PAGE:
Addams, Jane

Jane Addams (1860-1935) was the first American woman to win a Nobel Peace Prize and was a pioneer in the field of social work. She was also a prominent political activist and advocate of women’s suffrage who played a leading role in Theodore Roosevelt’s 1912 presidential campaign.

Newspaper article titled Protect Our Immigrants Is Jane Addams' PleaAddams was born in Cedarville, Illinois. Although her mother Sarah died when she was two, Addams and her father were very close. John Huy Addams was a founding member of the Illinois Republican Party and a staunch supporter of his friend Abraham Lincoln’s campaigns.

After brief stints at two colleges and several European sojourns, Addams, inspired by her visit to Toynbee Hall in London, decided to create a settlement house. Settlement houses were community centers designed to bring together people from different socioeconomic statuses and provide vital services like education, daycare, and healthcare. In 1889, Addams and Ellen Gates Starr co-founded Hull-House, a settlement house in Chicago. Additionally, Addams wrote extensively about democracy, ethics, and politics and became involved in the peace movement.

Theodore Roosevelt visited Hull-House several times during and after his presidency and he and Addams became political allies. They worked closely together on Roosevelt’s 1912 presidential campaign, as Addams was heavily involved in the Progressive Party. At its convention in Chicago, Addams argued that to achieve their policy goals, Progressives would “require a leader of invincible courage, of open mind, of democratic sympathies, one endowed with power to interpret the common man and to identify himself with the common lot.”1 She thought Roosevelt was that person and seconded his nomination while emphasizing the importance of women’s suffrage in achieving their policy agenda. In Roosevelt, Addams found her political champion for suffrage; at a campaign stop in Vermont, Roosevelt defended Addams and the other women who participated in the convention from some negative press coverage, arguing, the “real issues affect women precisely as much as men” and women “have precisely the same right to speak in politics.”2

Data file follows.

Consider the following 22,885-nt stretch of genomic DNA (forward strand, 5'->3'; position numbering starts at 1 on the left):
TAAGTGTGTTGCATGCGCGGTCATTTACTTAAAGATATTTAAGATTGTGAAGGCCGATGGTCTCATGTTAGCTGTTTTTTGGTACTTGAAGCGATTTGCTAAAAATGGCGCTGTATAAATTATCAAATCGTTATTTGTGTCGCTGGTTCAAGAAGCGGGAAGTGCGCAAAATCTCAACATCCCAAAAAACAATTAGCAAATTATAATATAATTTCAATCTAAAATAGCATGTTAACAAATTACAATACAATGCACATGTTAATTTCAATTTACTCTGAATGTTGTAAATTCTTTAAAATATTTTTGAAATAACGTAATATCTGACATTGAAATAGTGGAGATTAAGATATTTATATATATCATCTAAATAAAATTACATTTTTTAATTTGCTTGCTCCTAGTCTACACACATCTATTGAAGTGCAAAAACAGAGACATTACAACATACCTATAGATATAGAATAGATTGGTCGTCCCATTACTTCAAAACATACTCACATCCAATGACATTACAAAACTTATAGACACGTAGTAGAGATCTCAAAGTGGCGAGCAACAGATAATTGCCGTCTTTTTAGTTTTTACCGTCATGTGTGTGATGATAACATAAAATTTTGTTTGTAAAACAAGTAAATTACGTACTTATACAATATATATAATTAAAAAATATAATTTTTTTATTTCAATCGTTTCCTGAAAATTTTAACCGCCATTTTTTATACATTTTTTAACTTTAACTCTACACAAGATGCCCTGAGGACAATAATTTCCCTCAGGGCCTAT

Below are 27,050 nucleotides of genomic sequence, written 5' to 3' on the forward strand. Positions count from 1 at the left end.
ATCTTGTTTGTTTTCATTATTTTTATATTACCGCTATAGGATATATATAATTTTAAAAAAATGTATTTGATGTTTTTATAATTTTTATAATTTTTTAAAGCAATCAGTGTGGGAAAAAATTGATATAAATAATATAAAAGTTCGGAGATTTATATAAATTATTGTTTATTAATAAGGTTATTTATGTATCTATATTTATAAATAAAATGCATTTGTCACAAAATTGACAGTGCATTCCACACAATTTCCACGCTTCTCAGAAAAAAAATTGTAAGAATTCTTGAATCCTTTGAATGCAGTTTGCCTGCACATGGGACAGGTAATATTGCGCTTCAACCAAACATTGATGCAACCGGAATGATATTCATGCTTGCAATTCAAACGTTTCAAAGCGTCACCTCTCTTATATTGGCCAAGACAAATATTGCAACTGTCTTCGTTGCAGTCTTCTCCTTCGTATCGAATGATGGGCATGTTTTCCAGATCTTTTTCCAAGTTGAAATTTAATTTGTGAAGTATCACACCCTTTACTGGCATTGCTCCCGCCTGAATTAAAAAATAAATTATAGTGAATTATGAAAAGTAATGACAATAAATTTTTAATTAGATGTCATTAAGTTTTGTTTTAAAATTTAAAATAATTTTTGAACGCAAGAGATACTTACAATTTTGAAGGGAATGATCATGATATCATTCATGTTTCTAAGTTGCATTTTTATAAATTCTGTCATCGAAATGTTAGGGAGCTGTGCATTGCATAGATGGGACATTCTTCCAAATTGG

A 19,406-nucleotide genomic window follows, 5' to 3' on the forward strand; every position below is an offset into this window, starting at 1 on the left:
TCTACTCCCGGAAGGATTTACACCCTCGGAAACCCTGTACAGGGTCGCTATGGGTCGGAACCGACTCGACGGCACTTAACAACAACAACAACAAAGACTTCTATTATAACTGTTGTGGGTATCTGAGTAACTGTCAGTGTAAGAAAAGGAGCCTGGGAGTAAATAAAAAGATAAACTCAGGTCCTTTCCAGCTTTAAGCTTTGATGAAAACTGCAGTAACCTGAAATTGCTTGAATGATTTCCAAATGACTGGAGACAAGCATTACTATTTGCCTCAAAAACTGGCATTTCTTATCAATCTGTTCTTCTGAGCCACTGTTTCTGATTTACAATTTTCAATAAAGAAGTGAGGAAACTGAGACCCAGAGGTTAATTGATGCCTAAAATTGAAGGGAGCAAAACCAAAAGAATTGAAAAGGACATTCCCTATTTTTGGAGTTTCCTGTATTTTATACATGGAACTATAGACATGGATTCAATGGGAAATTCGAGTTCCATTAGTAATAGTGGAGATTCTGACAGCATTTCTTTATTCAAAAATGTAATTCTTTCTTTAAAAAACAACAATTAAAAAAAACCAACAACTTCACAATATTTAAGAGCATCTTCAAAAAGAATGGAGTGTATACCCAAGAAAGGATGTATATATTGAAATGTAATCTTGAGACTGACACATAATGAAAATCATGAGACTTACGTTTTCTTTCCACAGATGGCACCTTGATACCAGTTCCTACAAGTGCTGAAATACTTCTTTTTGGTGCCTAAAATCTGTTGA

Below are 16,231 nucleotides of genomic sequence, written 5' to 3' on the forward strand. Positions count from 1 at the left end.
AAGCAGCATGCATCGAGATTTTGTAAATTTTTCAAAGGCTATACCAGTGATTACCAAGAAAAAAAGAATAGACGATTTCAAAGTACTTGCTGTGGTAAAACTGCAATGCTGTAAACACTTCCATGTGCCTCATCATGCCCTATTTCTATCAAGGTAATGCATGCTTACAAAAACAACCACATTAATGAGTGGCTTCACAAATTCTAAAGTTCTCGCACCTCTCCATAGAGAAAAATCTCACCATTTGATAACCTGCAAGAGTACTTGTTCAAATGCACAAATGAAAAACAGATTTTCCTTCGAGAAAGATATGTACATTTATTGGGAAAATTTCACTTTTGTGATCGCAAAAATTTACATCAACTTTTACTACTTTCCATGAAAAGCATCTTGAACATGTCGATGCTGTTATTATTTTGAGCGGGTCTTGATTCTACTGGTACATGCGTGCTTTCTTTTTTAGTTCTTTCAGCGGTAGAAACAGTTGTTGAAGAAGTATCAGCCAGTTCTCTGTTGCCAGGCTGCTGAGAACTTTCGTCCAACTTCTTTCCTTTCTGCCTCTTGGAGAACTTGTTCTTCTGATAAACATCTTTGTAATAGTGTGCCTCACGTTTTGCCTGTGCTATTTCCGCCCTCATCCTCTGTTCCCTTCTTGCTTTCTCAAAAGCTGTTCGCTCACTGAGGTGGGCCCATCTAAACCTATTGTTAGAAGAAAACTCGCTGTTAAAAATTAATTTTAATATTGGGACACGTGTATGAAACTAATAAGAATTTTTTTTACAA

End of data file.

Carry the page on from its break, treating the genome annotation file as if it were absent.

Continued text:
After Roosevelt’s loss in 1912, he and Addams remained connected. In 1915, Roosevelt asked for Addams’ assistance in assessing the validity of a man claiming to be a former soldier and seeking veterans’ benefits. After the sinking of the RMS Lusitania in May 1915 and the escalation of World War I, Roosevelt grew frustrated with the pacifistic Addams’ continued calls for peace, thinking that she misunderstood the severity of Germany’s actions and was misleading the American public because of that. Addams spent the rest of her life advocating for peace, despite much opposition to her absolutist position on pacifism, and in 1931 won the Nobel Peace Prize. However, Addams was too ill to attend the ceremony and died a few years later in 1935.

1. First National Convention of the Progressive Party, Theodore Roosevelt Papers, Library of Congress Manuscript Division,, Theodore Roosevelt Digital Library, Dickinson State University, 196.
2. Mr. Roosevelt's Speech on Suffrage,, Theodore Roosevelt Digital Library, Dickinson State University, 3.

Sources and Further Reading:

“About Jane Addams.” Jane Addams Hull-House Museum.

Addams, Jane. Twenty Years at Hull-House with Autobiographical Notes. New York: The MacMillan Company, 1912.

“Jane Addams.” Theodore Roosevelt Inaugural National Historic Site. National Park Service.

“Jane Addams – Biographical.” Nobel Media AB.

Knight, Louise W. Jane Addams: Spirit in Action. New York: W. W. Norton & Company, 2010.

Stone, Tanya Lee, and Kathryn Brown. The House That Jane Built: A Story About Jane Addams. New York: Henry Holt and Co., 2015.

Entry contributed by John Hest, M.A.